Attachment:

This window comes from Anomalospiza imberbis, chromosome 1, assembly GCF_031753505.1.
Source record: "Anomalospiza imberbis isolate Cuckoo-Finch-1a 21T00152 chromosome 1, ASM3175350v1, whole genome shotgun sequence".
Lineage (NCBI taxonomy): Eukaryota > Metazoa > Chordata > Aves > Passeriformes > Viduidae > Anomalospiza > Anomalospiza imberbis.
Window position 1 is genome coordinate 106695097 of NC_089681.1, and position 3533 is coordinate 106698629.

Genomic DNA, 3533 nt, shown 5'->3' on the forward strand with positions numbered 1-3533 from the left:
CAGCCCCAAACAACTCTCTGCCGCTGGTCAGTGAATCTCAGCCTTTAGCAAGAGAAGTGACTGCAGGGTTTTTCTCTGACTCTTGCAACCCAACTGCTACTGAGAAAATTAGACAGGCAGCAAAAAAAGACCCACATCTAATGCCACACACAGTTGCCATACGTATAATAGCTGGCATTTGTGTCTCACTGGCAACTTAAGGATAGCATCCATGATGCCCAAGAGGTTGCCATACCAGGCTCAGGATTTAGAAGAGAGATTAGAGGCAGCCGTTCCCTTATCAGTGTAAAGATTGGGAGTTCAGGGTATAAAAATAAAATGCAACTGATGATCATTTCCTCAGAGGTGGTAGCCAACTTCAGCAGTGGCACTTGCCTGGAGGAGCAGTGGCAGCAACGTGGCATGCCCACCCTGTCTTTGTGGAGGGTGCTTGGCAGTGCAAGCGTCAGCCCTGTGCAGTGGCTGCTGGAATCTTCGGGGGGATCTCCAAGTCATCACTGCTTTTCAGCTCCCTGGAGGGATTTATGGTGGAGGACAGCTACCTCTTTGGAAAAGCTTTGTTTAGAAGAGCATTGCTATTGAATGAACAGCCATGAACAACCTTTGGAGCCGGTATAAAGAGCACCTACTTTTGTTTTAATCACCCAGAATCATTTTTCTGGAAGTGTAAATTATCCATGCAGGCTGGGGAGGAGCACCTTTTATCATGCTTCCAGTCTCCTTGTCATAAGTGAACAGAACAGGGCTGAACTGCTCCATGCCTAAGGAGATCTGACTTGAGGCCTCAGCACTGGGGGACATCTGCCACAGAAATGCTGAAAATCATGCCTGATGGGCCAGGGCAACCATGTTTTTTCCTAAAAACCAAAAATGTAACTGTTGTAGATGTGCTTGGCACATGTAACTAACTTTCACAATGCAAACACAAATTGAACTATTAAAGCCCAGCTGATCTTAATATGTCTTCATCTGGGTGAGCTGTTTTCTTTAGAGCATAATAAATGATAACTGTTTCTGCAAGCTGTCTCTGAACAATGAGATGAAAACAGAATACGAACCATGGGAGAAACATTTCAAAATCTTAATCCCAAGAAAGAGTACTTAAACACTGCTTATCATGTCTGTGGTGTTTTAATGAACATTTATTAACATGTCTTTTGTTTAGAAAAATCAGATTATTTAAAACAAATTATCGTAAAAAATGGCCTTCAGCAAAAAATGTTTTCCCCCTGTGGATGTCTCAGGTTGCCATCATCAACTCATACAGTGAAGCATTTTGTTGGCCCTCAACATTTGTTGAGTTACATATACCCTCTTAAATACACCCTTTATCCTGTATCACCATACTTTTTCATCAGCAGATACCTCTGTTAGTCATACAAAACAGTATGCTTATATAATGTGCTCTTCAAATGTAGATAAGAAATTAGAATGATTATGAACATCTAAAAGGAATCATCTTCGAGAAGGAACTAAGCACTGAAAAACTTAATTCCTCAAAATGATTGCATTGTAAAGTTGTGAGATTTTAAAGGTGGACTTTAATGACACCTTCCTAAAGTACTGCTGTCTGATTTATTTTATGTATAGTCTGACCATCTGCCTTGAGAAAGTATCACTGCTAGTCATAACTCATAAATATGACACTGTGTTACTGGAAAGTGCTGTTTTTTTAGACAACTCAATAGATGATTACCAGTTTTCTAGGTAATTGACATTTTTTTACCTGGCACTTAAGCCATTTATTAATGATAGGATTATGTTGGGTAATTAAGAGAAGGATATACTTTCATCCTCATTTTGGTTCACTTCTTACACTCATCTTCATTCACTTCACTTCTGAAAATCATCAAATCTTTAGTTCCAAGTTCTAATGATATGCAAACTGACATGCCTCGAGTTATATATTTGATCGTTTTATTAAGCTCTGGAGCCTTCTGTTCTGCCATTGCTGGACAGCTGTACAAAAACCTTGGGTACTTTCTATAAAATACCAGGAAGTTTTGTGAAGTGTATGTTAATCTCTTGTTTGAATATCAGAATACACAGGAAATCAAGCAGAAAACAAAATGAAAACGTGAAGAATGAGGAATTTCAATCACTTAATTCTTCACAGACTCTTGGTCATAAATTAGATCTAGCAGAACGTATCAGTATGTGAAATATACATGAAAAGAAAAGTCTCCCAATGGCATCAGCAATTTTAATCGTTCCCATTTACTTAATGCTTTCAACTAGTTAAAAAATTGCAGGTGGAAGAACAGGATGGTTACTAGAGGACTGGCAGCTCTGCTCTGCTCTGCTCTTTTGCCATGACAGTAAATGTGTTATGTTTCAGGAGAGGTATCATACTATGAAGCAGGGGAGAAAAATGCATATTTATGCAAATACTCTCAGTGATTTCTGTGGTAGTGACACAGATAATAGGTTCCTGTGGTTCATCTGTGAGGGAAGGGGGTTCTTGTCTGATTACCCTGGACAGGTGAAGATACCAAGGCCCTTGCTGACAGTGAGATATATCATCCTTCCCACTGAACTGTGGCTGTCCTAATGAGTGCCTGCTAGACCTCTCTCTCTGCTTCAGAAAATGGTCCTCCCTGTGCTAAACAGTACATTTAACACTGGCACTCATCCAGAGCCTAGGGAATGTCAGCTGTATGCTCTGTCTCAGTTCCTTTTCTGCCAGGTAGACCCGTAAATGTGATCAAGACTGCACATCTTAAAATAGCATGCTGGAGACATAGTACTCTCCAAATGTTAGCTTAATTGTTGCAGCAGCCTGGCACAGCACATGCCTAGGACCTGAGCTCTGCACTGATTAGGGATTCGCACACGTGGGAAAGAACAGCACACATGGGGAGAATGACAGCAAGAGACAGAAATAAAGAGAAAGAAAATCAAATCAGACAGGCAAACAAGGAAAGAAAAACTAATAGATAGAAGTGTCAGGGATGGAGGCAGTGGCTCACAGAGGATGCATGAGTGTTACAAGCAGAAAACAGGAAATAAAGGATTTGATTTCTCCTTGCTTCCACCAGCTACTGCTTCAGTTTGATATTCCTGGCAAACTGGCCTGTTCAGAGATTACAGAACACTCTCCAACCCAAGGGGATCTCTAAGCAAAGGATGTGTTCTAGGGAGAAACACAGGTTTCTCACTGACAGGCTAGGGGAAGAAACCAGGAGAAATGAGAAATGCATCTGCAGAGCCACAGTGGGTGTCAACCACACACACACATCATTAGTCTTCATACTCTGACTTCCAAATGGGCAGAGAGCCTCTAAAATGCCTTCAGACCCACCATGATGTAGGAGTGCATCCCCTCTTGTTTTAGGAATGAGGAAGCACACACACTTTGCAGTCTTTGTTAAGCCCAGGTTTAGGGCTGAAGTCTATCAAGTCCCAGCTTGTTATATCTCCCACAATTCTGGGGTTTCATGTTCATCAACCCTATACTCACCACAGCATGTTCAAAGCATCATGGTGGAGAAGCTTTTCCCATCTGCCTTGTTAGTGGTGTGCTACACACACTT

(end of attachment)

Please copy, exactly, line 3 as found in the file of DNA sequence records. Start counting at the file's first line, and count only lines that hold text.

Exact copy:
Lineage (NCBI taxonomy): Eukaryota > Metazoa > Chordata > Aves > Passeriformes > Viduidae > Anomalospiza > Anomalospiza imberbis.